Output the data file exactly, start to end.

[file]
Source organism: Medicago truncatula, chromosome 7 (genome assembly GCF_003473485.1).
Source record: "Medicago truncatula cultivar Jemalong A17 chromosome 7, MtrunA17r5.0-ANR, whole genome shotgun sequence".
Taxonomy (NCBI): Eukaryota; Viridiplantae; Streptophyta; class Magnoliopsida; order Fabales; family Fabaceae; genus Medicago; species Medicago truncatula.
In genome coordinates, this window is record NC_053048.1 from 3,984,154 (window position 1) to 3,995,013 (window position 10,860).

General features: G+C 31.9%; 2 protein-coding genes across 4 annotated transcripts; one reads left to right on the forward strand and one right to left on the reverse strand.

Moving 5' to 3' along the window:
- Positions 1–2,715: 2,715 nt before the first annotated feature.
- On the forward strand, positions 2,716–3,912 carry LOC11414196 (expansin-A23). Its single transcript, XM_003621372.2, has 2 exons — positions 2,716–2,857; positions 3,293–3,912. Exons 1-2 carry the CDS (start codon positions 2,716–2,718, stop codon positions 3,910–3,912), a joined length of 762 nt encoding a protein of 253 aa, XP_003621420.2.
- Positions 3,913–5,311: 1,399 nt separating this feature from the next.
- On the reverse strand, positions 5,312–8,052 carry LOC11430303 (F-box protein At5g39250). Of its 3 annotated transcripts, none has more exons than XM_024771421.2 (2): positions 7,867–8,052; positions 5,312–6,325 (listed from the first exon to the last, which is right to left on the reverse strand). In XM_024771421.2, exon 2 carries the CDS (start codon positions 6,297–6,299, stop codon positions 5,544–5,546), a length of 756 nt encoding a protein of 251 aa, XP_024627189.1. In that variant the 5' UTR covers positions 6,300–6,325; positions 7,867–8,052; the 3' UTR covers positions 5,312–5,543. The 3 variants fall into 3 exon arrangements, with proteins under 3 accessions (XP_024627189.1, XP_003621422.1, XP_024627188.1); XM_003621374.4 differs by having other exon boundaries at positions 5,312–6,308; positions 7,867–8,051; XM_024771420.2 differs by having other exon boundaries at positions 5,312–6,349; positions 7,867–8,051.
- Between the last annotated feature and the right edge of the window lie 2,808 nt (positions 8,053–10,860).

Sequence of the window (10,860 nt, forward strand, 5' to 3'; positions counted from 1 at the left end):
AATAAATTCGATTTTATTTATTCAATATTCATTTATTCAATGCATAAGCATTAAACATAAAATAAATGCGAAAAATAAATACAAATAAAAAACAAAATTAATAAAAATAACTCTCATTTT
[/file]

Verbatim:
Source organism: Medicago truncatula, chromosome 7 (genome assembly GCF_003473485.1).
Source record: "Medicago truncatula cultivar Jemalong A17 chromosome 7, MtrunA17r5.0-ANR, whole genome shotgun sequence".
Taxonomy (NCBI): Eukaryota; Viridiplantae; Streptophyta; class Magnoliopsida; order Fabales; family Fabaceae; genus Medicago; species Medicago truncatula.
In genome coordinates, this window is record NC_053048.1 from 3,984,154 (window position 1) to 3,995,013 (window position 10,860).

General features: G+C 31.9%; 2 protein-coding genes across 4 annotated transcripts; one reads left to right on the forward strand and one right to left on the reverse strand.

Moving 5' to 3' along the window:
- Positions 1–2,715: 2,715 nt before the first annotated feature.
- On the forward strand, positions 2,716–3,912 carry LOC11414196 (expansin-A23). Its single transcript, XM_003621372.2, has 2 exons — positions 2,716–2,857; positions 3,293–3,912. Exons 1-2 carry the CDS (start codon positions 2,716–2,718, stop codon positions 3,910–3,912), a joined length of 762 nt encoding a protein of 253 aa, XP_003621420.2.
- Positions 3,913–5,311: 1,399 nt separating this feature from the next.
- On the reverse strand, positions 5,312–8,052 carry LOC11430303 (F-box protein At5g39250). Of its 3 annotated transcripts, none has more exons than XM_024771421.2 (2): positions 7,867–8,052; positions 5,312–6,325 (listed from the first exon to the last, which is right to left on the reverse strand). In XM_024771421.2, exon 2 carries the CDS (start codon positions 6,297–6,299, stop codon positions 5,544–5,546), a length of 756 nt encoding a protein of 251 aa, XP_024627189.1. In that variant the 5' UTR covers positions 6,300–6,325; positions 7,867–8,052; the 3' UTR covers positions 5,312–5,543. The 3 variants fall into 3 exon arrangements, with proteins under 3 accessions (XP_024627189.1, XP_003621422.1, XP_024627188.1); XM_003621374.4 differs by having other exon boundaries at positions 5,312–6,308; positions 7,867–8,051; XM_024771420.2 differs by having other exon boundaries at positions 5,312–6,349; positions 7,867–8,051.
- Between the last annotated feature and the right edge of the window lie 2,808 nt (positions 8,053–10,860).

Sequence of the window (10,860 nt, forward strand, 5' to 3'; positions counted from 1 at the left end):
AATAAATTCGATTTTATTTATTCAATATTCATTTATTCAATGCATAAGCATTAAACATAAAATAAATGCGAAAAATAAATACAAATAAAAAACAAAATTAATAAAAATAACTCTCATTTT